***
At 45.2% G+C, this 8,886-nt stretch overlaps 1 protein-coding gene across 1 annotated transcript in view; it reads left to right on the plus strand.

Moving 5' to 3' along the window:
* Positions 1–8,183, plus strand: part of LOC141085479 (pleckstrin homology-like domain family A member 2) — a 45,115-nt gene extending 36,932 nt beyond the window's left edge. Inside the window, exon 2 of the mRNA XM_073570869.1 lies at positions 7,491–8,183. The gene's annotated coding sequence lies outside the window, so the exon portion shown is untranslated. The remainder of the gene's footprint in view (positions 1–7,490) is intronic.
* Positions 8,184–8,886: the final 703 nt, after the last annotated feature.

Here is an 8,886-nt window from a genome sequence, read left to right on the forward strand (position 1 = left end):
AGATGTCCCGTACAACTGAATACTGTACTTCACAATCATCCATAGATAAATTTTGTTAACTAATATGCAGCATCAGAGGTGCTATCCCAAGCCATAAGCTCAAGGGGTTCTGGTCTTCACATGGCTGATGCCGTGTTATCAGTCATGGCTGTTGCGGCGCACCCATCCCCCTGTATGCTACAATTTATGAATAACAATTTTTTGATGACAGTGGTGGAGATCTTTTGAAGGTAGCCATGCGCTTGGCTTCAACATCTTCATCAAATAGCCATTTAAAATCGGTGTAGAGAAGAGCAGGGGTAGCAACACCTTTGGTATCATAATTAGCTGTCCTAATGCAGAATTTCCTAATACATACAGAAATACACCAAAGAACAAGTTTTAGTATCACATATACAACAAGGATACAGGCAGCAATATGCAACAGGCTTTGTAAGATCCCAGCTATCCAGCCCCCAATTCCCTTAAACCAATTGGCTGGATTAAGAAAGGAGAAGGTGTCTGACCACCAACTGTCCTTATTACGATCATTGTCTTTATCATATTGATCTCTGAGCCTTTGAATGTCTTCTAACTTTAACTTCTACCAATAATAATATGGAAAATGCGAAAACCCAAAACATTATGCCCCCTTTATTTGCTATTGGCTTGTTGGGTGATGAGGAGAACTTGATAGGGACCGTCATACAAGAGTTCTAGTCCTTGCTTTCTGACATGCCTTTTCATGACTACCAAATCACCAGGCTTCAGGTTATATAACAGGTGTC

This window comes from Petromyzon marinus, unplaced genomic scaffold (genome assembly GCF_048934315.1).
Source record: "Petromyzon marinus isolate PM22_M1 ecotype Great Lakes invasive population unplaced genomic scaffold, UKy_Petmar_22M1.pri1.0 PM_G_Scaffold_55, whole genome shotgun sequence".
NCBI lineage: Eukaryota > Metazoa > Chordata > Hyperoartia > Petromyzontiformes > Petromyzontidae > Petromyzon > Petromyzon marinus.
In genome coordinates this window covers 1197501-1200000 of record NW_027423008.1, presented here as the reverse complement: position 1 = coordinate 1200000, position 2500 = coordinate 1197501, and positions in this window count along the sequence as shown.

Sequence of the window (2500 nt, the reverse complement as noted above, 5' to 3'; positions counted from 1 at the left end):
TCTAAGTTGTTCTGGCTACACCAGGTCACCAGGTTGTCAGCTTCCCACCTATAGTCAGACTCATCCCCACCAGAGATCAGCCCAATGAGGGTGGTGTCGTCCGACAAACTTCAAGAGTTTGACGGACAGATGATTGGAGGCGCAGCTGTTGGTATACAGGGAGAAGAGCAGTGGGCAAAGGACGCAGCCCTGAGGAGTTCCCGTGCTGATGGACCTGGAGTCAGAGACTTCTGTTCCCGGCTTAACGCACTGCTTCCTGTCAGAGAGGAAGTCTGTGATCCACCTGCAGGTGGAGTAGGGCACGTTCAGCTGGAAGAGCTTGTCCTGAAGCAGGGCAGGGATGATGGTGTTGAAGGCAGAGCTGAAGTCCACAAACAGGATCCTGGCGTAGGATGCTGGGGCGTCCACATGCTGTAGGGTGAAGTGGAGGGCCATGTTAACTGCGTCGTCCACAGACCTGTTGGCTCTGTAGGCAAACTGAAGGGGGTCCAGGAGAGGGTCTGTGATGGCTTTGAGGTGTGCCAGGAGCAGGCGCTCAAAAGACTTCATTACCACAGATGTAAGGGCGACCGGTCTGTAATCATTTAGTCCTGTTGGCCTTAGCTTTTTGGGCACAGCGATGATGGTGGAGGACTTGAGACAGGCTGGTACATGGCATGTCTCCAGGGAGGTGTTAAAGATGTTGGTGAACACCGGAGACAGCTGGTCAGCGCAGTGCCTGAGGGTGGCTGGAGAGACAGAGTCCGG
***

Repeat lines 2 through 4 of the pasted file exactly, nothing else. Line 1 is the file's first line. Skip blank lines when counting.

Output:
Moving 5' to 3' along the window:
* Positions 1–8,183, plus strand: part of LOC141085479 (pleckstrin homology-like domain family A member 2) — a 45,115-nt gene extending 36,932 nt beyond the window's left edge. Inside the window, exon 2 of the mRNA XM_073570869.1 lies at positions 7,491–8,183. The gene's annotated coding sequence lies outside the window, so the exon portion shown is untranslated. The remainder of the gene's footprint in view (positions 1–7,490) is intronic.
* Positions 8,184–8,886: the final 703 nt, after the last annotated feature.